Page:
"We really messed up, didn't we, Katniss," he says, green eyes flitting to her and thin fingers trembling.
She knows exactly what he's talking about. At least he acknowledges that she's at fault, too, for not protecting her half when he didn't protect his. Peeta and Annie are both gone because they didn't try hard enough to protect them.
"Sometimes," continues Finnick, "I wish they were dead."
They could be.
"I wish they were all dead," he says.
It would make it easier.
He doesn't say anything for a long while after that, but his eyes trail her as she gets up from her spot beside him on his bed. "Katniss," he says finally.
He's the only person in this damn hole in the ground she can tolerate to say her name so often, other than Prim. Gale still calls her Catnip, and she doesn't have the heart to tell him that the nickname fits a girl that no longer exists.
Katniss nods once, letting him continue, and Finnick says, "If this finishes without either of us six feet under, will you stay with me?"
She doesn't even have to mull it over. In a world where Peeta and Annie are both gone, where Finnick is just as broken as she is, where he is water and she is fire, she knows that is how her life will turn out.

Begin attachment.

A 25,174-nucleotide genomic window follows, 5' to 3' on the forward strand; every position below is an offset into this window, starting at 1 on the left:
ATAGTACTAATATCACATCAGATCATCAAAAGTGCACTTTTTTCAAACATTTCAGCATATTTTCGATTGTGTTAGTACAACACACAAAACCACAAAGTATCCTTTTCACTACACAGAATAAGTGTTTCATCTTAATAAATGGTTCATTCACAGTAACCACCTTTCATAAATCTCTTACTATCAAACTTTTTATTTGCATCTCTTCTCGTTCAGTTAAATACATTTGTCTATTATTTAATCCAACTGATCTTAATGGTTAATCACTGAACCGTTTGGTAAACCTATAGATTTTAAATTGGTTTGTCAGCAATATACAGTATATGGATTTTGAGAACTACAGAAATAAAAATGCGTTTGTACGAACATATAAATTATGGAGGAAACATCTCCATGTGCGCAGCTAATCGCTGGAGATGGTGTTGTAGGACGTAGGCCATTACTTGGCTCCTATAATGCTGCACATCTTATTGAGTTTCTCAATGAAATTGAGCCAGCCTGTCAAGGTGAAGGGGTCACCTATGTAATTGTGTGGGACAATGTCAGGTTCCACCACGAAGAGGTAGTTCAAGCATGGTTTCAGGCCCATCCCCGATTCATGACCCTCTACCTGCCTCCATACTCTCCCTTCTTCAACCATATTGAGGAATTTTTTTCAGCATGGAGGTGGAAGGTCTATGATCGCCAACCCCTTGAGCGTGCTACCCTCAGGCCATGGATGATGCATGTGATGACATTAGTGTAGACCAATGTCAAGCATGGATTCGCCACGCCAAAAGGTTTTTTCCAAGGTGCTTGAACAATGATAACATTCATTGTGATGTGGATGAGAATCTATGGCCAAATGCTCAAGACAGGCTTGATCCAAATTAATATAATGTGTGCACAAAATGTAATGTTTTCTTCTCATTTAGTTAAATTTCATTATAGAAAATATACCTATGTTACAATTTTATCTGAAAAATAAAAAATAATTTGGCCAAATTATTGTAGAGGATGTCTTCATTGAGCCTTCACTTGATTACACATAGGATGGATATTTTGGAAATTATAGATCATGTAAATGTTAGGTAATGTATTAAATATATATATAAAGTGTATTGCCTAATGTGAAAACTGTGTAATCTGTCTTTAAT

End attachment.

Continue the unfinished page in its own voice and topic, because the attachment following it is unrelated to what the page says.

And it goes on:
"You know I will," she tells him.
Over the course of the next week, Finnick gains some color back. He doesn't play with Annie's photo as often as he plays with a rope that has replaced his paper cuts with callouses. When Katniss points that out, Finnick says, "The picture's fading." The fact that his fingers have almost completely rubbed out Annie's face remains unsaid.
Her nightmares come with visions of Peeta and her waking days are with Prim helping her sit up in her bed. Her nights are with wide eyes and Finnick sitting on the edge of her mattress with his rope, telling her myths of mermaids in Four. "I thought Annie was a mermaid when I first saw her," he says to Katniss, because heaven forbid he not mention Annie every hour. "She was my tribute, of course. She looked like she came straight out of the water."
Katniss tries to think of myths from Twelve. Soon she figures out that thinking of Twelve is too painful, so instead she says, "Peeta decorated Prim's birthday cake after we came back from our first games," because heaven forbid she not mention Peeta every hour. They're both gone, but the memories help. "Her stupid cat got into it before he could even get past the front door."
Finnick smiles a bright, pearly smile, his eyes crinkling with what look like young wrinkles that are there to stay. He exhales a low chuckle. "When Annie won the games, I convinced her stylist to let me fix her hair for one of her stops on her Victory Tour."